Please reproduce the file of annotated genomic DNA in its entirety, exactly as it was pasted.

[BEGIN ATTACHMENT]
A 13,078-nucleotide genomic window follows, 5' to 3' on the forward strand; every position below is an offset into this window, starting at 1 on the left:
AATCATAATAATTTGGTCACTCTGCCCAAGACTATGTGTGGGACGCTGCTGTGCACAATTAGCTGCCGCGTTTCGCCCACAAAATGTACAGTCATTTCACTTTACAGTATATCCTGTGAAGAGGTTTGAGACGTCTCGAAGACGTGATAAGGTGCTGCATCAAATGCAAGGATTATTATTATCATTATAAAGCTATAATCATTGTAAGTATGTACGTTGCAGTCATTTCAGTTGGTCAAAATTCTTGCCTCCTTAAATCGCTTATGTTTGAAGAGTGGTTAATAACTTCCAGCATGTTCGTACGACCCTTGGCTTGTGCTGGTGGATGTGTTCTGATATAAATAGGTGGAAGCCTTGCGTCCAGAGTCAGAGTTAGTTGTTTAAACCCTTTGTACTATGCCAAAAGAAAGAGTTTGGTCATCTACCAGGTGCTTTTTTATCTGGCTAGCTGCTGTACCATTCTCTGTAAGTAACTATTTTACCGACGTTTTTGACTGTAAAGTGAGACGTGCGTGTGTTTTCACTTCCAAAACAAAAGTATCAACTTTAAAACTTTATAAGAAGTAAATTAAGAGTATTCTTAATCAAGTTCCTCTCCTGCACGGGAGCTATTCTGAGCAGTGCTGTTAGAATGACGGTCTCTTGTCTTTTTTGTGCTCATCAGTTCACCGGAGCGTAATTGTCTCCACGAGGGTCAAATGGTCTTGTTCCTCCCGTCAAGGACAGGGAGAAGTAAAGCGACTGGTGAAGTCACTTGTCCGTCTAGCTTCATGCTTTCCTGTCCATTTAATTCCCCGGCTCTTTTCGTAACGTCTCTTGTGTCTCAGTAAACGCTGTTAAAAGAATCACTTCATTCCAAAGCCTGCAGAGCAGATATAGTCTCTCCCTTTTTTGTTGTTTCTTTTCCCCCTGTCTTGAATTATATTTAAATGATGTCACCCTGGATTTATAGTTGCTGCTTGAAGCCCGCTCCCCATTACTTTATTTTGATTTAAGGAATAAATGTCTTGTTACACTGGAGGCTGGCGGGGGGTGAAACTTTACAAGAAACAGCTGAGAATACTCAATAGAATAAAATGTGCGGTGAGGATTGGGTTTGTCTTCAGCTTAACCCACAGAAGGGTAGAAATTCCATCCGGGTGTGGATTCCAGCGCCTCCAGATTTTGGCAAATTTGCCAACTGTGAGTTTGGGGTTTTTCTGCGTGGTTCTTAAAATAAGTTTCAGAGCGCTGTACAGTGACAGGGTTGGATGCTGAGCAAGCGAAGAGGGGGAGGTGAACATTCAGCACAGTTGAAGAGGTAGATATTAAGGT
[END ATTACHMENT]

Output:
A 13,078-nucleotide genomic window follows, 5' to 3' on the forward strand; every position below is an offset into this window, starting at 1 on the left:
AATCATAATAATTTGGTCACTCTGCCCAAGACTATGTGTGGGACGCTGCTGTGCACAATTAGCTGCCGCGTTTCGCCCACAAAATGTACAGTCATTTCACTTTACAGTATATCCTGTGAAGAGGTTTGAGACGTCTCGAAGACGTGATAAGGTGCTGCATCAAATGCAAGGATTATTATTATCATTATAAAGCTATAATCATTGTAAGTATGTACGTTGCAGTCATTTCAGTTGGTCAAAATTCTTGCCTCCTTAAATCGCTTATGTTTGAAGAGTGGTTAATAACTTCCAGCATGTTCGTACGACCCTTGGCTTGTGCTGGTGGATGTGTTCTGATATAAATAGGTGGAAGCCTTGCGTCCAGAGTCAGAGTTAGTTGTTTAAACCCTTTGTACTATGCCAAAAGAAAGAGTTTGGTCATCTACCAGGTGCTTTTTTATCTGGCTAGCTGCTGTACCATTCTCTGTAAGTAACTATTTTACCGACGTTTTTGACTGTAAAGTGAGACGTGCGTGTGTTTTCACTTCCAAAACAAAAGTATCAACTTTAAAACTTTATAAGAAGTAAATTAAGAGTATTCTTAATCAAGTTCCTCTCCTGCACGGGAGCTATTCTGAGCAGTGCTGTTAGAATGACGGTCTCTTGTCTTTTTTGTGCTCATCAGTTCACCGGAGCGTAATTGTCTCCACGAGGGTCAAATGGTCTTGTTCCTCCCGTCAAGGACAGGGAGAAGTAAAGCGACTGGTGAAGTCACTTGTCCGTCTAGCTTCATGCTTTCCTGTCCATTTAATTCCCCGGCTCTTTTCGTAACGTCTCTTGTGTCTCAGTAAACGCTGTTAAAAGAATCACTTCATTCCAAAGCCTGCAGAGCAGATATAGTCTCTCCCTTTTTTGTTGTTTCTTTTCCCCCTGTCTTGAATTATATTTAAATGATGTCACCCTGGATTTATAGTTGCTGCTTGAAGCCCGCTCCCCATTACTTTATTTTGATTTAAGGAATAAATGTCTTGTTACACTGGAGGCTGGCGGGGGGTGAAACTTTACAAGAAACAGCTGAGAATACTCAATAGAATAAAATGTGCGGTGAGGATTGGGTTTGTCTTCAGCTTAACCCACAGAAGGGTAGAAATTCCATCCGGGTGTGGATTCCAGCGCCTCCAGATTTTGGCAAATTTGCCAACTGTGAGTTTGGGGTTTTTCTGCGTGGTTCTTAAAATAAGTTTCAGAGCGCTGTACAGTGACAGGGTTGGATGCTGAGCAAGCGAAGAGGGGGAGGTGAACATTCAGCACAGTTGAAGAGGTAGATATTAAGGT